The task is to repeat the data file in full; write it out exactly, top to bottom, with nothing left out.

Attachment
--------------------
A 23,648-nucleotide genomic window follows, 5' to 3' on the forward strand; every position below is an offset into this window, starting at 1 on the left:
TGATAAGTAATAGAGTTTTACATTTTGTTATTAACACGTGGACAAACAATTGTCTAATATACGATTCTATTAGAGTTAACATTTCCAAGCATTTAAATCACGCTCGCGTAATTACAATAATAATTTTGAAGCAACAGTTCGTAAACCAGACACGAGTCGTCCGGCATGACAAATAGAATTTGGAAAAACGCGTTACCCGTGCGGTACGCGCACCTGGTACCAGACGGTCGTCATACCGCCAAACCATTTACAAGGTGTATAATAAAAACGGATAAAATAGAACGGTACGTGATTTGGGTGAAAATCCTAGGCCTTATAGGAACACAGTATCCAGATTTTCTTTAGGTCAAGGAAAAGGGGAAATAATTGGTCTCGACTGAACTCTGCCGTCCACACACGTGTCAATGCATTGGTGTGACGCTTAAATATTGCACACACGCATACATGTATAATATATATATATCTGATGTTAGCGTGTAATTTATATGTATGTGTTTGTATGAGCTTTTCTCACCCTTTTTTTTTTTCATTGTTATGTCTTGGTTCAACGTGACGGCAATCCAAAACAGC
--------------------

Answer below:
A 23,648-nucleotide genomic window follows, 5' to 3' on the forward strand; every position below is an offset into this window, starting at 1 on the left:
TGATAAGTAATAGAGTTTTACATTTTGTTATTAACACGTGGACAAACAATTGTCTAATATACGATTCTATTAGAGTTAACATTTCCAAGCATTTAAATCACGCTCGCGTAATTACAATAATAATTTTGAAGCAACAGTTCGTAAACCAGACACGAGTCGTCCGGCATGACAAATAGAATTTGGAAAAACGCGTTACCCGTGCGGTACGCGCACCTGGTACCAGACGGTCGTCATACCGCCAAACCATTTACAAGGTGTATAATAAAAACGGATAAAATAGAACGGTACGTGATTTGGGTGAAAATCCTAGGCCTTATAGGAACACAGTATCCAGATTTTCTTTAGGTCAAGGAAAAGGGGAAATAATTGGTCTCGACTGAACTCTGCCGTCCACACACGTGTCAATGCATTGGTGTGACGCTTAAATATTGCACACACGCATACATGTATAATATATATATATCTGATGTTAGCGTGTAATTTATATGTATGTGTTTGTATGAGCTTTTCTCACCCTTTTTTTTTTTCATTGTTATGTCTTGGTTCAACGTGACGGCAATCCAAAACAGC